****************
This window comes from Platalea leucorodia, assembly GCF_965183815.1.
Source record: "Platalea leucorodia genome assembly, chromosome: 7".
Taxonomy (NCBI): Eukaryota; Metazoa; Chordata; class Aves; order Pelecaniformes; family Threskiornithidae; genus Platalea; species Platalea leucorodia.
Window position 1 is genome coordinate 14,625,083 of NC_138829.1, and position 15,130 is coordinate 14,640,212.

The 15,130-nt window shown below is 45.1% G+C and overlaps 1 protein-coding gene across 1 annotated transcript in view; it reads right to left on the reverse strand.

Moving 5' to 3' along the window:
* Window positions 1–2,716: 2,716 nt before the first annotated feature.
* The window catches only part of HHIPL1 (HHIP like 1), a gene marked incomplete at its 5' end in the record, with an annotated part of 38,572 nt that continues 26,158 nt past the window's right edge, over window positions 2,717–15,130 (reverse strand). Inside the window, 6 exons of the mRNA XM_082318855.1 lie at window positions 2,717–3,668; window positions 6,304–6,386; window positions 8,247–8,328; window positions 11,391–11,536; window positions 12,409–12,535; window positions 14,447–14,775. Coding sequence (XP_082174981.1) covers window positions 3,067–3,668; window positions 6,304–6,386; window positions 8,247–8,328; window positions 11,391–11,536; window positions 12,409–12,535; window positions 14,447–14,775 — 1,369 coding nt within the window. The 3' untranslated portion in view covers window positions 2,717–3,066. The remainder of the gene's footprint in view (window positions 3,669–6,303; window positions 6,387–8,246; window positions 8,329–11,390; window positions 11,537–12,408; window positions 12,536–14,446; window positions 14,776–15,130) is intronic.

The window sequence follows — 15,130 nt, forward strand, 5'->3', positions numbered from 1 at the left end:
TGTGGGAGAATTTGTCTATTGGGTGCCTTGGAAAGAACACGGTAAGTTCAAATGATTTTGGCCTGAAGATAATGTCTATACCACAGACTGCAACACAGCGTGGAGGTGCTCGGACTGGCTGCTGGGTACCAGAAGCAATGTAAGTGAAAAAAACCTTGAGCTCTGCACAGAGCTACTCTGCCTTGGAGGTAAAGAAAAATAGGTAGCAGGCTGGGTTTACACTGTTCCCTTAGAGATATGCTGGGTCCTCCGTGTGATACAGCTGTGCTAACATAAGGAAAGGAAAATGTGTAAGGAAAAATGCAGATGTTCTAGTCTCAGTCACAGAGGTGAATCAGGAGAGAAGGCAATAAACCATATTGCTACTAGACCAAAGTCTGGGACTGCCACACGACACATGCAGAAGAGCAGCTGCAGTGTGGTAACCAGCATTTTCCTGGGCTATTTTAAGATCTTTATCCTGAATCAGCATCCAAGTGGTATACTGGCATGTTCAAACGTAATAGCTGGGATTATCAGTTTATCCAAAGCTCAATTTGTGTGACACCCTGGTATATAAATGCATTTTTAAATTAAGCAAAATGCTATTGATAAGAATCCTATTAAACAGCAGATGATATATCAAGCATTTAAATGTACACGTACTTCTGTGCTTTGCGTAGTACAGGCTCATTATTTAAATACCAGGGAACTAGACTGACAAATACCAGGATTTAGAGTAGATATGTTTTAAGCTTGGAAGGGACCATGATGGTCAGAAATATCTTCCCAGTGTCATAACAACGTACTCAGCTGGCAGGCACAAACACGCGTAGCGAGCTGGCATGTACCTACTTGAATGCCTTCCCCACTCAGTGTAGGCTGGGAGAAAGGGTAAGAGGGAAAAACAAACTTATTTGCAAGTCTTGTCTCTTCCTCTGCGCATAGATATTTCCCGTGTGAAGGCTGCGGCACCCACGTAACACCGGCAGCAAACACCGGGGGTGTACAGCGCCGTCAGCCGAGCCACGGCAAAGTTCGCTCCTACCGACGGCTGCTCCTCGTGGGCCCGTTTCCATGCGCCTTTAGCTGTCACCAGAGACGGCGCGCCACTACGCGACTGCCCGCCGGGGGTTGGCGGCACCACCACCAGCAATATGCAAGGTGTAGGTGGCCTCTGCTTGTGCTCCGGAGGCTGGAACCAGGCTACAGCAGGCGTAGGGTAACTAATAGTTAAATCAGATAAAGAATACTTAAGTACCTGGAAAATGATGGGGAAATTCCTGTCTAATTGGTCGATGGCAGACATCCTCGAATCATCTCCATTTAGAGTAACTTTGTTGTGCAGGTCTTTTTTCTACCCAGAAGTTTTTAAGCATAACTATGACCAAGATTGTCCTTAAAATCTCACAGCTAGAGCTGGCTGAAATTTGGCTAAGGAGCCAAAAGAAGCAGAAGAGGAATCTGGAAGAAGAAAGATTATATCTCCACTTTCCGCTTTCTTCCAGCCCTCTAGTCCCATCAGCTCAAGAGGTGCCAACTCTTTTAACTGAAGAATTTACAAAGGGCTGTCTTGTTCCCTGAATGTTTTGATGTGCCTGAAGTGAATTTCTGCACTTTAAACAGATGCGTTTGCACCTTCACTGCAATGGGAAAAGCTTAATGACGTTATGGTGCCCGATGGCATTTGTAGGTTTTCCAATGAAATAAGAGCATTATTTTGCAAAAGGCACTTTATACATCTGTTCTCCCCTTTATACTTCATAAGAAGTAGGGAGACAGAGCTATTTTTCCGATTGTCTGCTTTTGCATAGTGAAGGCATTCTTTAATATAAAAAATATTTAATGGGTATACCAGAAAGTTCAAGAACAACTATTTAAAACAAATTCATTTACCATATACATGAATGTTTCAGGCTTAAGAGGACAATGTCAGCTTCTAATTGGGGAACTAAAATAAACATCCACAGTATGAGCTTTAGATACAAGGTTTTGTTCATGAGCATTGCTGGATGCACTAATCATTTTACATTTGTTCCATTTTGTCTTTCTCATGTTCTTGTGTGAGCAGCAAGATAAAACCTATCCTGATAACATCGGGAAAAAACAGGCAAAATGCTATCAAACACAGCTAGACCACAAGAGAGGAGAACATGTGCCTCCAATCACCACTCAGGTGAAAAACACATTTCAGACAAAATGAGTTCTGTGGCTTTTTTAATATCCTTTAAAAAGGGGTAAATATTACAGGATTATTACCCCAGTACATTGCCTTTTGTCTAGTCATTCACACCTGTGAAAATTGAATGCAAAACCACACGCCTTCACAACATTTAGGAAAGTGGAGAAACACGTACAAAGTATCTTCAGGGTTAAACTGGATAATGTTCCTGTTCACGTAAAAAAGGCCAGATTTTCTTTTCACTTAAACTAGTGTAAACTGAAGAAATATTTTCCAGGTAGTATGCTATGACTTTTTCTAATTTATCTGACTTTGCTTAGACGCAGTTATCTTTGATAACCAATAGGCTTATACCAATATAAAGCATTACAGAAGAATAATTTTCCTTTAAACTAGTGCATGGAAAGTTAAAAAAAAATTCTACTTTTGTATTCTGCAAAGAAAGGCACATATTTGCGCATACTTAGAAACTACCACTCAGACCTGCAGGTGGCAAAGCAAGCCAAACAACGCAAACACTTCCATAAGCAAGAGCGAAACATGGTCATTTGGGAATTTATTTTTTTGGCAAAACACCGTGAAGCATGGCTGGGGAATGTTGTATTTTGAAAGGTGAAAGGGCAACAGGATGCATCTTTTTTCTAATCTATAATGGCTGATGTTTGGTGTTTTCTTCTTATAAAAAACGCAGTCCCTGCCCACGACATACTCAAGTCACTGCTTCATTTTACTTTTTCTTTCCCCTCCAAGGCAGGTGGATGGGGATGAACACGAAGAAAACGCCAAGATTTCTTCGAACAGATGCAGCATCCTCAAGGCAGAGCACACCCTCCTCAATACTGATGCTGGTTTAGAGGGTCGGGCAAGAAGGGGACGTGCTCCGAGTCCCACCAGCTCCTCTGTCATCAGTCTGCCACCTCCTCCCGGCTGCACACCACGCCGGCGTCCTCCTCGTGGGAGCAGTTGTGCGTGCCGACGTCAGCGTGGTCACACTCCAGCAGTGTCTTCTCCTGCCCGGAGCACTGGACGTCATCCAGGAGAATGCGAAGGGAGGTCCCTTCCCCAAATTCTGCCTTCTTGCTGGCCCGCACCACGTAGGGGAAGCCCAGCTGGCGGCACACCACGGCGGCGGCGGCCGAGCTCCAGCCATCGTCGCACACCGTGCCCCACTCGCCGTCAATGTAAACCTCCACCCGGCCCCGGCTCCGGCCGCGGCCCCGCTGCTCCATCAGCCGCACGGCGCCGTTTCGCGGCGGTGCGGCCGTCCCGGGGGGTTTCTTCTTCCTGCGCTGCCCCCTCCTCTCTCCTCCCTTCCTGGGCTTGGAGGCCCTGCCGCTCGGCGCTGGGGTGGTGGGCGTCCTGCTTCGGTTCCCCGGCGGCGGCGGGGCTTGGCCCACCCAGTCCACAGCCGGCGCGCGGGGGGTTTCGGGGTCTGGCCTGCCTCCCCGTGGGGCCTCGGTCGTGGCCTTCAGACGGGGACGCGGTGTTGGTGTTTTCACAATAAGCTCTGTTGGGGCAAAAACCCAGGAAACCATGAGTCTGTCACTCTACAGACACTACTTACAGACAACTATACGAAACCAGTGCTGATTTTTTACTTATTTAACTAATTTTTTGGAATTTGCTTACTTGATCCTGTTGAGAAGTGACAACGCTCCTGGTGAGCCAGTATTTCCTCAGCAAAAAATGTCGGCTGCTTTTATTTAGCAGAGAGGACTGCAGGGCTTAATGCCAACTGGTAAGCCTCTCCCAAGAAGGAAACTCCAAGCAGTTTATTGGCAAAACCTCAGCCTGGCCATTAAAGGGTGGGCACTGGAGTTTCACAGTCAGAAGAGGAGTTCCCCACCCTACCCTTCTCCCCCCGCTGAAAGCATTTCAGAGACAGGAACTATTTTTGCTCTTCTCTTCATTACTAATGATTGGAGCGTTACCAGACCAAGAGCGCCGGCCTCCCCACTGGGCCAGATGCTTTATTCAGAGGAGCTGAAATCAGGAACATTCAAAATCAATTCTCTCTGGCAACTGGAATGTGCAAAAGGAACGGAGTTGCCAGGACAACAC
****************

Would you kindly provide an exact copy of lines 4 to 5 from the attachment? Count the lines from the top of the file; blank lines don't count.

Window position 1 is genome coordinate 14,625,083 of NC_138829.1, and position 15,130 is coordinate 14,640,212.

The 15,130-nt window shown below is 45.1% G+C and overlaps 1 protein-coding gene across 1 annotated transcript in view; it reads right to left on the reverse strand.